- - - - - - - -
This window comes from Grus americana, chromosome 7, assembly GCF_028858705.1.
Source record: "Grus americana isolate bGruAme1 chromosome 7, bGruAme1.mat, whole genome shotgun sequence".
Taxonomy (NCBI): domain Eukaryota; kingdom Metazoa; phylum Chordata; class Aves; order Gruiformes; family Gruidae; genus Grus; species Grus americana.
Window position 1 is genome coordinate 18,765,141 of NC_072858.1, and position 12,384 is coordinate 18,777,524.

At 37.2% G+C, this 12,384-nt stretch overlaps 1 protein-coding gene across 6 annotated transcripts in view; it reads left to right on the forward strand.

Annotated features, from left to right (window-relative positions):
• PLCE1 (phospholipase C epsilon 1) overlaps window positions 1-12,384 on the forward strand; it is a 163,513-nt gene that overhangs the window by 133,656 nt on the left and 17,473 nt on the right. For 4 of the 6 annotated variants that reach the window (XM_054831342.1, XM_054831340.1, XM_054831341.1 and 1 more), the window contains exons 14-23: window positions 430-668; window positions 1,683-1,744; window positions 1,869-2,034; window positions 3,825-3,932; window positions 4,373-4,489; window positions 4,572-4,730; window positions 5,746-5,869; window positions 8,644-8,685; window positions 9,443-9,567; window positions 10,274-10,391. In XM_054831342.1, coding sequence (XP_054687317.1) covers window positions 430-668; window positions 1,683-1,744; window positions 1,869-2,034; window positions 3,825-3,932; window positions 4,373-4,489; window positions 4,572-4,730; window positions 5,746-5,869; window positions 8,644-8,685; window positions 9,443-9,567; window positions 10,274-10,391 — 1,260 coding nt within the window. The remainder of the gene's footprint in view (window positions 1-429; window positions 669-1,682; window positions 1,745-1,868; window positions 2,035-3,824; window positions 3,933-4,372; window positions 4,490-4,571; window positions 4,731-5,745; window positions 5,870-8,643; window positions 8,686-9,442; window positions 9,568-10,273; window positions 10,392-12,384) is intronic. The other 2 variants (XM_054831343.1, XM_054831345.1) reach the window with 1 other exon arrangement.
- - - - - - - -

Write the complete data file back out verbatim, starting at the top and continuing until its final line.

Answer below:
This window comes from Grus americana, chromosome 7, assembly GCF_028858705.1.
Source record: "Grus americana isolate bGruAme1 chromosome 7, bGruAme1.mat, whole genome shotgun sequence".
Taxonomy (NCBI): domain Eukaryota; kingdom Metazoa; phylum Chordata; class Aves; order Gruiformes; family Gruidae; genus Grus; species Grus americana.
Window position 1 is genome coordinate 18,765,141 of NC_072858.1, and position 12,384 is coordinate 18,777,524.

At 37.2% G+C, this 12,384-nt stretch overlaps 1 protein-coding gene across 6 annotated transcripts in view; it reads left to right on the forward strand.

Annotated features, from left to right (window-relative positions):
• PLCE1 (phospholipase C epsilon 1) overlaps window positions 1-12,384 on the forward strand; it is a 163,513-nt gene that overhangs the window by 133,656 nt on the left and 17,473 nt on the right. For 4 of the 6 annotated variants that reach the window (XM_054831342.1, XM_054831340.1, XM_054831341.1 and 1 more), the window contains exons 14-23: window positions 430-668; window positions 1,683-1,744; window positions 1,869-2,034; window positions 3,825-3,932; window positions 4,373-4,489; window positions 4,572-4,730; window positions 5,746-5,869; window positions 8,644-8,685; window positions 9,443-9,567; window positions 10,274-10,391. In XM_054831342.1, coding sequence (XP_054687317.1) covers window positions 430-668; window positions 1,683-1,744; window positions 1,869-2,034; window positions 3,825-3,932; window positions 4,373-4,489; window positions 4,572-4,730; window positions 5,746-5,869; window positions 8,644-8,685; window positions 9,443-9,567; window positions 10,274-10,391 — 1,260 coding nt within the window. The remainder of the gene's footprint in view (window positions 1-429; window positions 669-1,682; window positions 1,745-1,868; window positions 2,035-3,824; window positions 3,933-4,372; window positions 4,490-4,571; window positions 4,731-5,745; window positions 5,870-8,643; window positions 8,686-9,442; window positions 9,568-10,273; window positions 10,392-12,384) is intronic. The other 2 variants (XM_054831343.1, XM_054831345.1) reach the window with 1 other exon arrangement.